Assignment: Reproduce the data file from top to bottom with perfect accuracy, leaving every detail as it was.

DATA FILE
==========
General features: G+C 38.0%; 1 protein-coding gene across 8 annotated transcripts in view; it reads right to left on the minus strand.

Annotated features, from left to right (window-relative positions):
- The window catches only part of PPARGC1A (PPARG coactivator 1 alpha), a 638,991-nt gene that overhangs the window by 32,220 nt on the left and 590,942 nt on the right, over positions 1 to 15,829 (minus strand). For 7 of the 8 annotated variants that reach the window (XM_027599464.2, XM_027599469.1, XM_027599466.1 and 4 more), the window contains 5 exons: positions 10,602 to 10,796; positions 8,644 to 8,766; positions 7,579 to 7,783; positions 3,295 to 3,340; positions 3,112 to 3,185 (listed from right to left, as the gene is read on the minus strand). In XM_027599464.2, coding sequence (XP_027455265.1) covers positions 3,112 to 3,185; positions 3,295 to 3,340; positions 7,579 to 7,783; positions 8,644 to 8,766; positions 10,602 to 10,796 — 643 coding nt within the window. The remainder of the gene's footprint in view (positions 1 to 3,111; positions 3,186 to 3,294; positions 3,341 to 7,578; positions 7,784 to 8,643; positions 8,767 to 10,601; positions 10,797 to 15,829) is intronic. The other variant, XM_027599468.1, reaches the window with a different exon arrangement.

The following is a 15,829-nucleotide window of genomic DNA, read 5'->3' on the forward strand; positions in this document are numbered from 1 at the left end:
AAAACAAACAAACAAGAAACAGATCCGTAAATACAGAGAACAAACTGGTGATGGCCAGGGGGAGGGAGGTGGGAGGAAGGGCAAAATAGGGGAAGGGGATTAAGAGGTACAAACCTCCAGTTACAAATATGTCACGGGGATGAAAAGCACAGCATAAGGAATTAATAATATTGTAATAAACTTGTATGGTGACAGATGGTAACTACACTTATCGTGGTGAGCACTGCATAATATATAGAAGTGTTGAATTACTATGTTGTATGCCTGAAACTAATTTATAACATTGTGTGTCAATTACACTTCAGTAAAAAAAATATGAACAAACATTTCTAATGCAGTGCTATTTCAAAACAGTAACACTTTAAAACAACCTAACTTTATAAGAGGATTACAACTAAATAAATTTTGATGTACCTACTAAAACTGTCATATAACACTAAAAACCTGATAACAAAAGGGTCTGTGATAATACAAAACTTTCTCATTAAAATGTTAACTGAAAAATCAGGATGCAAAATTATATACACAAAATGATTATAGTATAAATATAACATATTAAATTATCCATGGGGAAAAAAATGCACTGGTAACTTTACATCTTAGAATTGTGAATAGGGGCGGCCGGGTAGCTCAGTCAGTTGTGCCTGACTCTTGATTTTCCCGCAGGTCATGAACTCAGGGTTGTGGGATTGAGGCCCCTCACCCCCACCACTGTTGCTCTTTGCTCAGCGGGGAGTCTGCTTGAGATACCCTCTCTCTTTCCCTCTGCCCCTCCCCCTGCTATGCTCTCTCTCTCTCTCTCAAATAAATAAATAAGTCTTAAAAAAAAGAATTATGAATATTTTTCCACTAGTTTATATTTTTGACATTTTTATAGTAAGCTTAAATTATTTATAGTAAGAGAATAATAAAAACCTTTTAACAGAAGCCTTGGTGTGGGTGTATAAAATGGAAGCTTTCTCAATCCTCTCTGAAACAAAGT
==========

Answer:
General features: G+C 38.0%; 1 protein-coding gene across 8 annotated transcripts in view; it reads right to left on the minus strand.

Annotated features, from left to right (window-relative positions):
- The window catches only part of PPARGC1A (PPARG coactivator 1 alpha), a 638,991-nt gene that overhangs the window by 32,220 nt on the left and 590,942 nt on the right, over positions 1 to 15,829 (minus strand). For 7 of the 8 annotated variants that reach the window (XM_027599464.2, XM_027599469.1, XM_027599466.1 and 4 more), the window contains 5 exons: positions 10,602 to 10,796; positions 8,644 to 8,766; positions 7,579 to 7,783; positions 3,295 to 3,340; positions 3,112 to 3,185 (listed from right to left, as the gene is read on the minus strand). In XM_027599464.2, coding sequence (XP_027455265.1) covers positions 3,112 to 3,185; positions 3,295 to 3,340; positions 7,579 to 7,783; positions 8,644 to 8,766; positions 10,602 to 10,796 — 643 coding nt within the window. The remainder of the gene's footprint in view (positions 1 to 3,111; positions 3,186 to 3,294; positions 3,341 to 7,578; positions 7,784 to 8,643; positions 8,767 to 10,601; positions 10,797 to 15,829) is intronic. The other variant, XM_027599468.1, reaches the window with a different exon arrangement.

The following is a 15,829-nucleotide window of genomic DNA, read 5'->3' on the forward strand; positions in this document are numbered from 1 at the left end:
AAAACAAACAAACAAGAAACAGATCCGTAAATACAGAGAACAAACTGGTGATGGCCAGGGGGAGGGAGGTGGGAGGAAGGGCAAAATAGGGGAAGGGGATTAAGAGGTACAAACCTCCAGTTACAAATATGTCACGGGGATGAAAAGCACAGCATAAGGAATTAATAATATTGTAATAAACTTGTATGGTGACAGATGGTAACTACACTTATCGTGGTGAGCACTGCATAATATATAGAAGTGTTGAATTACTATGTTGTATGCCTGAAACTAATTTATAACATTGTGTGTCAATTACACTTCAGTAAAAAAAATATGAACAAACATTTCTAATGCAGTGCTATTTCAAAACAGTAACACTTTAAAACAACCTAACTTTATAAGAGGATTACAACTAAATAAATTTTGATGTACCTACTAAAACTGTCATATAACACTAAAAACCTGATAACAAAAGGGTCTGTGATAATACAAAACTTTCTCATTAAAATGTTAACTGAAAAATCAGGATGCAAAATTATATACACAAAATGATTATAGTATAAATATAACATATTAAATTATCCATGGGGAAAAAAATGCACTGGTAACTTTACATCTTAGAATTGTGAATAGGGGCGGCCGGGTAGCTCAGTCAGTTGTGCCTGACTCTTGATTTTCCCGCAGGTCATGAACTCAGGGTTGTGGGATTGAGGCCCCTCACCCCCACCACTGTTGCTCTTTGCTCAGCGGGGAGTCTGCTTGAGATACCCTCTCTCTTTCCCTCTGCCCCTCCCCCTGCTATGCTCTCTCTCTCTCTCTCAAATAAATAAATAAGTCTTAAAAAAAAGAATTATGAATATTTTTCCACTAGTTTATATTTTTGACATTTTTATAGTAAGCTTAAATTATTTATAGTAAGAGAATAATAAAAACCTTTTAACAGAAGCCTTGGTGTGGGTGTATAAAATGGAAGCTTTCTCAATCCTCTCTGAAACAAAGT